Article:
From Trent to Vatican II: Historical and Theological Investigations
Oxford University Press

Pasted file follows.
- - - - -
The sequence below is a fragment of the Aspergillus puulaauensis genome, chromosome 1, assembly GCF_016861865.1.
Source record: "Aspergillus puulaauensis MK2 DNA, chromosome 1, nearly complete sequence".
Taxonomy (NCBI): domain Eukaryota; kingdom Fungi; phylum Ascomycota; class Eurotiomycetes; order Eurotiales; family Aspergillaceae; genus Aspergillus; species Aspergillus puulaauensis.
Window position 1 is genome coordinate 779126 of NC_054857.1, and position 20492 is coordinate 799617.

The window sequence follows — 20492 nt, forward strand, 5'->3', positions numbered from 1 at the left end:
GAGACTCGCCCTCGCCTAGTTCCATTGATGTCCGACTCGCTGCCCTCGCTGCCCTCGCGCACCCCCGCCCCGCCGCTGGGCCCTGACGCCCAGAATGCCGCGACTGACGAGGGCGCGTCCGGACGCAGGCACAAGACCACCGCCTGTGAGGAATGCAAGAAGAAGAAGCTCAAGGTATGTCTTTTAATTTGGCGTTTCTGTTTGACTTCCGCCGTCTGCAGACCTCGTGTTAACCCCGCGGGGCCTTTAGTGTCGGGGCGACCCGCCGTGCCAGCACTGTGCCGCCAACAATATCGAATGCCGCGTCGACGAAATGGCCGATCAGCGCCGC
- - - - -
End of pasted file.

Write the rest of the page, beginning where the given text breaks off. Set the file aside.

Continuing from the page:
The 19th ecumenical council of the Roman Catholic Church was held in the city of Trent from 1545 to 1563. Its main object was the definitive determination of the doctrines of the Church in answer to the Protestant heresies. A second object was the execution of a thorough reform of the inner life of the Church by removing numerous abuses that had developed. The result was an all-embracing system of theology, ethics, Christian behavior, religious practice, liturgy, organization, and Roman centralization. The second Vatican Council was convened by Pope John XXIII between 1962 and 1965. It marked a fundamental shift towards the modern Church, and many of the rules and practices established in the 16th century at Trent collapsed and were replaced. Among these were rigorous seminary training for priests, the practice of frequent confessions, fostering of Marian devotion, emphasis on the indissolubility of marriage, restrictions on lay ministry, and many others. In this book, a team of Catholic scholars offers a close examination of the full nature and scope of these changes. Each contributor offers an impartial investigation of a particular issue. Included are chapters on such topics as scripture and tradition, priestly formation, women, popular devotion, canon law, church music, marriage, and the universal catechism.